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Hydrogen-Rich Water: Is It Just a Health Hoax?

Hydrogen water, also known as hydrogen-rich or hydrogen-infused water, is water that has had hydrogen gas (H2) added. Hydrogen water has gained popularity in recent years with proponents claiming it may improve health.

What is hydrogen-infused water?

Hydrogen-infused water is essentially regular water with additional hydrogen molecules dissolved in it. This is accomplished via a special process where hydrogen gas is infused, creating water with a slightly higher concentration of hydrogen than naturally found in regular water.

Hydrogen water is created using special equipment to manufacture and bottle it. However, recently, companies have been selling tabs to consumers to add hydrogen to water, and portable water bottles designed to enrich water with hydrogen are also sold to consumers.

Hydrogen gas is not very soluble in water, so the actual amount of hydrogen added is quite small. One study reported that “high” manufactured H2 concentrations were only approximately 5 to 7 parts per million (ppm). Typically, for water at room temperature and standard atmospheric pressure, the solubility is around 1.6 ppm.

Does hydrogen water work?

Advocates of hydrogen water claim it can provide numerous health benefits, including improved athletic performance, reduced inflammation, and enhanced brain function. However, the scientific evidence supporting these claims is inconsistent. The variability in study designs and hydrogen water formulations further complicates the ability to draw definitive conclusions.

Are there any benefits of hydrogen water?

While some studies suggest potential benefits, such as reduced oxidative stress and improved metabolic health, these findings are not universally accepted. Many studies have small sample sizes, lack control groups, or have other methodological flaws that limit their reliability.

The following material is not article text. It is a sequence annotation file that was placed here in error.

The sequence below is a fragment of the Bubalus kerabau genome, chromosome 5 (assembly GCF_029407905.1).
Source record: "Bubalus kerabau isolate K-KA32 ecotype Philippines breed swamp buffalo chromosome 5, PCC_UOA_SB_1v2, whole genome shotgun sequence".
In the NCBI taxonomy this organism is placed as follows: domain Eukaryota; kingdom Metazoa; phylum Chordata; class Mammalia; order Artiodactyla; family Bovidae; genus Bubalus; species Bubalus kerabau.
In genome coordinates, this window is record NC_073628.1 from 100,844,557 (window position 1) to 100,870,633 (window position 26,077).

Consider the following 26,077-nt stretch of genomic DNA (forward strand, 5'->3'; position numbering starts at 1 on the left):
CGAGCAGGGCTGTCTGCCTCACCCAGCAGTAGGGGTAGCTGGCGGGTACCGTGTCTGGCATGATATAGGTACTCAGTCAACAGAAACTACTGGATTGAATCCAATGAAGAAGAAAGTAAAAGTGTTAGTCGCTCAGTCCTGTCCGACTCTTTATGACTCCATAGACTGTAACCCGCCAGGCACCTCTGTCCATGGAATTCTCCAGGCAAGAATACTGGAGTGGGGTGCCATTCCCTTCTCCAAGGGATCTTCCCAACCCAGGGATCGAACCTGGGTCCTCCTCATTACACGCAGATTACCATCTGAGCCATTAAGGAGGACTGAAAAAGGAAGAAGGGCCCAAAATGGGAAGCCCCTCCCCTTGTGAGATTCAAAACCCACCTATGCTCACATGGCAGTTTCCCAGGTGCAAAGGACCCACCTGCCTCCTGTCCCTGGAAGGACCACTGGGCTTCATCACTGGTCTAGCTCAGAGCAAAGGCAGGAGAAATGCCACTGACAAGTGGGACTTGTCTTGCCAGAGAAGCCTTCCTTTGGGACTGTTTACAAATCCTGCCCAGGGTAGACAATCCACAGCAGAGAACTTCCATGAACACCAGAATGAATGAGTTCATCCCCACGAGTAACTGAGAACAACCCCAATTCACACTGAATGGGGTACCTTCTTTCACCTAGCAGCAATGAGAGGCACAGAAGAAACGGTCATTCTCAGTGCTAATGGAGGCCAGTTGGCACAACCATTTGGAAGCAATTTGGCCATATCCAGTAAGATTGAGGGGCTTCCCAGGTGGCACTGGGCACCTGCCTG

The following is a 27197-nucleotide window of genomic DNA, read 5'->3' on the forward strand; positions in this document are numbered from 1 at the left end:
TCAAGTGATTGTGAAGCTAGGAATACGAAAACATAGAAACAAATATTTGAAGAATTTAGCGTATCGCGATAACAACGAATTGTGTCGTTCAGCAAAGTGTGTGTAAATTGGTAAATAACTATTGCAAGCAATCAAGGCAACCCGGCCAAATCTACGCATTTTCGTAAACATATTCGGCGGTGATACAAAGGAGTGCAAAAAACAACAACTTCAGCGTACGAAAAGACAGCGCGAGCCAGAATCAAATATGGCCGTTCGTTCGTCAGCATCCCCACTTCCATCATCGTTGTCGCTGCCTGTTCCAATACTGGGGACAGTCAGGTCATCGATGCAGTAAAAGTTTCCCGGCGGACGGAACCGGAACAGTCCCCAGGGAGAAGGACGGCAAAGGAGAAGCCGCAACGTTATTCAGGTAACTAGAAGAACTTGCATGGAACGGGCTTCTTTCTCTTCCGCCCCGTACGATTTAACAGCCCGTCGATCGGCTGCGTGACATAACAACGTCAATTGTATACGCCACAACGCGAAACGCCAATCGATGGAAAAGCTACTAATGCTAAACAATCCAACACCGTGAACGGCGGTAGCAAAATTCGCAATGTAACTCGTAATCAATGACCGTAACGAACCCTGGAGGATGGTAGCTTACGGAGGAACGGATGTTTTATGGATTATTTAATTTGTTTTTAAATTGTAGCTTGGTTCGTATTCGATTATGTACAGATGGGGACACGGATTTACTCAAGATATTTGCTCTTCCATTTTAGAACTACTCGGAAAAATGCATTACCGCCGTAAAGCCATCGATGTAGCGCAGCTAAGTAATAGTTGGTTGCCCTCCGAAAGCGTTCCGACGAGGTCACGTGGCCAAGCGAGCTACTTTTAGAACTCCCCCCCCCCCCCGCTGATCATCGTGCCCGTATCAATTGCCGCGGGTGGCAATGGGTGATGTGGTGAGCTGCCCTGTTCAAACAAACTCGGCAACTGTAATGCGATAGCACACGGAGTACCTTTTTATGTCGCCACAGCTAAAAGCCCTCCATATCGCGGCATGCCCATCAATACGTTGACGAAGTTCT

Vascular function

A randomized clinical trial studied the effects of hydrogen water on vascular endothelial function. Participants in the group receiving hydrogen water did show only minor short-term improvements in vascular function. Unfortunately, this trial only included 16 people in the hydrogen water group and 18 people in the control group. Also, this study did not explore the long-term effects of drinking hydrogen water. It was only designed to measure vascular function 30 minutes after the participants drank water.

Anti-inflammation and chronic diseases

In a randomized, double-blind trial, participants consumed either 1,500 ml of commercially available hydrogen water or 1,500 ml of regular water each day for four weeks, and blood samples were taken to measure levels of antioxidants. The results showed that hydrogen water increased antioxidant potential and reduced inflammation, particularly in adults over 30, but had no significant effect on adults under 30 years old. However, the study had limitations, including a short duration and a small sample size of 38 people. Additionally, the broad range of outcomes measured may introduce potential biases in interpreting the results.

High lipid levels in the blood are associated with a host of chronic diseases. A meta-analysis of data from seven different studies reviewed the impact of hydrogen water on blood lipid profiles. The researchers found that drinking hydrogen water led to reductions in total cholesterol, low-density lipoprotein (LDL) cholesterol, and triglyceride levels with small to moderate effects, but high-density lipoprotein (HDL) cholesterol levels were not significantly affected.

These results are a good starting point, but they are limited by the small sample sizes, varying study durations, and differences in hydrogen water consumption and manufacturing. Future research with larger, more diverse participants as well as standardized hydrogen water protocols is needed to confirm these benefits and explore possible long-term effects.

A 24-week study including 60 volunteers with metabolic syndrome showed significant improvements in body-mass index (BMI), blood cholesterol levels, glucose levels, and inflammation markers. Unfortunately, the study did not continue to do a long-term follow-up. The study also did not account for potential differences in diet and lifestyle among participants, which could introduce biases. More research is required.